I was in NYC yesterday, as I often am. As I was walking to the hotel to visit a friend that was in town, I saw several homeless people as I usually do near Port Authority. Today, however, I took particular attention to them, noted what they were wearing, how they were carrying their gear, etc. A couple of them had bags that they fashioned into backpacks, some of them had a couple of bags they were carrying with their belongings, and others had bags of their belongings, etc. What struck me, is that how much “stuff” some of them seemed to have, and how little stuff others had with them. I thought about how they might find food, shelter, stay warm, etc. It prompted me to do a Google search for “Homeless as survivalists.” You would be surprised how much content is out there on the subject. Everything from foraging to dumpster diving, to shelter in urban and rural areas, why they may wear multiple layers of clothing, etc. It was an interesting search. It also struck me that these are people who are intelligent, dynamic, resourceful, cunning, and ultimately driven to survive (even if it is just survival on the street).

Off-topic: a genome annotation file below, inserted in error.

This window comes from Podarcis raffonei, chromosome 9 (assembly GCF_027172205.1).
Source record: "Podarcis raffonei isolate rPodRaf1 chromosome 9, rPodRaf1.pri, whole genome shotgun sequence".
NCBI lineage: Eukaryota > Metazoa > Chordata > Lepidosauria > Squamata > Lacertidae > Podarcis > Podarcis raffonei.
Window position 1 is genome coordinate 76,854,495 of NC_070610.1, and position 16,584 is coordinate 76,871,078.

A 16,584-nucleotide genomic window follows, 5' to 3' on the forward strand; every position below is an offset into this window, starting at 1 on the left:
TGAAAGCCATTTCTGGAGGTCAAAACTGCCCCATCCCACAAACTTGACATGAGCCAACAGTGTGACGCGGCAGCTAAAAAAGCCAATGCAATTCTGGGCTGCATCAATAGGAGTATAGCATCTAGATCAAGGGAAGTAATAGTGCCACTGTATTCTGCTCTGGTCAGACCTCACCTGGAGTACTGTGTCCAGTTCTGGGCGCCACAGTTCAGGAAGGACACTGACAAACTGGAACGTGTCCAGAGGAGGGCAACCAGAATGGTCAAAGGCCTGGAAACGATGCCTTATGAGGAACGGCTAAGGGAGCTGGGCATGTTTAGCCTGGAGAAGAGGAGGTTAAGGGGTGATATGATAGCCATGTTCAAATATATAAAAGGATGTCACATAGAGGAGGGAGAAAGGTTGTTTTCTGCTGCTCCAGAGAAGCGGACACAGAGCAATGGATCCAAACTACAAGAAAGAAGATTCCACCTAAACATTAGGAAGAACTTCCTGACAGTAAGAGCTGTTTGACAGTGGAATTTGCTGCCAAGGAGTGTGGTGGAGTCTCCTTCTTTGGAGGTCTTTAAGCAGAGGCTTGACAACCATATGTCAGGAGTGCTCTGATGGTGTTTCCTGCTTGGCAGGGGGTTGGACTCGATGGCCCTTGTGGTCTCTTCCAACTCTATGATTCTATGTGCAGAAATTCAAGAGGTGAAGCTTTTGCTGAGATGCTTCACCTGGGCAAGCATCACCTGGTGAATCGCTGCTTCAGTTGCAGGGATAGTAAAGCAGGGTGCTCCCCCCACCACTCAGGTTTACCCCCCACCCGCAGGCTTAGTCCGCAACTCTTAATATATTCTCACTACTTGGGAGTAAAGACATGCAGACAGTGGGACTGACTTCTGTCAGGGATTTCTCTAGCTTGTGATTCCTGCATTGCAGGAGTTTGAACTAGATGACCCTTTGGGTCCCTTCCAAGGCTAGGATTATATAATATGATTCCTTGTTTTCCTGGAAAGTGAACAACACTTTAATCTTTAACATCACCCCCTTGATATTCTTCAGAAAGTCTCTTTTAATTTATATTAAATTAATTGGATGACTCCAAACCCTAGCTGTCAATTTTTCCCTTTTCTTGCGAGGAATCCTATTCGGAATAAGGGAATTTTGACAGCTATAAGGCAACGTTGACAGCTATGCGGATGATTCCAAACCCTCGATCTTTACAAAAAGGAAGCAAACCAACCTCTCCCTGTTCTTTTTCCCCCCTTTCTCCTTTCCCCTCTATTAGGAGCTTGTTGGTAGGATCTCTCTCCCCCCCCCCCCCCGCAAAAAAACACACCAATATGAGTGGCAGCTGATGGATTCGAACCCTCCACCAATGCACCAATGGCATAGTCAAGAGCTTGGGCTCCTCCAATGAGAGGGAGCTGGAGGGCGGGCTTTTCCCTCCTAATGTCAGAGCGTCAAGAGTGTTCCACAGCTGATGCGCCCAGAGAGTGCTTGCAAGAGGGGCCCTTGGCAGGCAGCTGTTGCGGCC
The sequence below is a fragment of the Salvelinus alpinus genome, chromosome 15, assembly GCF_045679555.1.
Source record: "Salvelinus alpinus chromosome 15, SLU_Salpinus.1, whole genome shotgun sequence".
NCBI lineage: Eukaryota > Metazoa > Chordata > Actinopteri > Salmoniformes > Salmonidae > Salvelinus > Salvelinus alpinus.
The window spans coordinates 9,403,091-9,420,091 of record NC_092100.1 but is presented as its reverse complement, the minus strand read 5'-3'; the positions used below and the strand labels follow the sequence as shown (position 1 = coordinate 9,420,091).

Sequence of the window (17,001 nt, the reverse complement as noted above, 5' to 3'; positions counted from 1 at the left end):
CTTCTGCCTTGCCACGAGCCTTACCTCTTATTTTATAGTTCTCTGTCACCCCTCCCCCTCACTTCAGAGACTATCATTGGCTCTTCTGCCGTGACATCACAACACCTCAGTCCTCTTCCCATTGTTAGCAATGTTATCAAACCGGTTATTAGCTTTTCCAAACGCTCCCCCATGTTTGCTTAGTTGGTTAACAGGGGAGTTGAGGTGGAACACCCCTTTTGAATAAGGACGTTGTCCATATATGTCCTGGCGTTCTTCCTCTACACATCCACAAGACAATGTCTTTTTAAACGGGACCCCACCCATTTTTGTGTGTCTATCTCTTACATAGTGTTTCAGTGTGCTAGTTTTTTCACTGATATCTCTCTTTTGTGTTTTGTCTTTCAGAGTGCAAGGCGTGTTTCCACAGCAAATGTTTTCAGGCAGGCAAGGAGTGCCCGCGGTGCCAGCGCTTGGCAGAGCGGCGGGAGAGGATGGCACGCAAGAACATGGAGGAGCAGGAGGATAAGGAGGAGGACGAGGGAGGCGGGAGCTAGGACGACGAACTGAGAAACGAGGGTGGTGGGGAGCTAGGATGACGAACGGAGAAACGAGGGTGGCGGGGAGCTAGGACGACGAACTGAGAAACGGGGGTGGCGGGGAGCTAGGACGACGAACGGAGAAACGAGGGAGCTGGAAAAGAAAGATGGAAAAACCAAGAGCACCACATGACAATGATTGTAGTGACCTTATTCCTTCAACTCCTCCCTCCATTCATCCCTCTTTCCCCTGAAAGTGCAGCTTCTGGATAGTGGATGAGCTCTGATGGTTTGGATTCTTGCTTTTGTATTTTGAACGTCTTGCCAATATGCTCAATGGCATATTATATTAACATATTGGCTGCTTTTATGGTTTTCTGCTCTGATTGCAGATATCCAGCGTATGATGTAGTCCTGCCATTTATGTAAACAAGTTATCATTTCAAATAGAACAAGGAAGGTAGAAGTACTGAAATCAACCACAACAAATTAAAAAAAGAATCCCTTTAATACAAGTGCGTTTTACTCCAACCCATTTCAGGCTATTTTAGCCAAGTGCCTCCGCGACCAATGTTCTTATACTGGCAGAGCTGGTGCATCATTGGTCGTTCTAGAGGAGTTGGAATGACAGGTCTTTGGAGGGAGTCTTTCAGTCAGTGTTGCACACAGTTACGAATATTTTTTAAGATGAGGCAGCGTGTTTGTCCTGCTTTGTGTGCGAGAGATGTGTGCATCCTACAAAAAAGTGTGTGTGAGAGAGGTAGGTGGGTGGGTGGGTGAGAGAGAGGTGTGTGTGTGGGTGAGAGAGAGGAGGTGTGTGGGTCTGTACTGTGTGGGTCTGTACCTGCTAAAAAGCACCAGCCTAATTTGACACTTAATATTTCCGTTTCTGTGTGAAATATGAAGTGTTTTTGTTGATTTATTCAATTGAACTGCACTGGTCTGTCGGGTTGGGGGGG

That said, I came across a compelling and rather informative story of a man who was homeless for about a year in 1992. I wanted to share it with everyone because it epitomizes both wilderness, rural, and urban survival. It gives detail about how this man hunted in an alley with a home made rabbit stick, built traps to catch raccoons, birds, etc. just to have a meal. It was an interesting read, and I hope you enjoy it and learn something from it as well. I know I did.

It is called “The Joy (?) of Being Homeless:”  http://www.donrearic.com/homeless.htm

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We’re a group of suburban preppers in the Northeast and live in the NYC suburbs that write The Suburban Survival Blog to talk about preparedness and self-reliance out there to help others prepare for what could be an uncertain future due to economic, weather, and other reasons.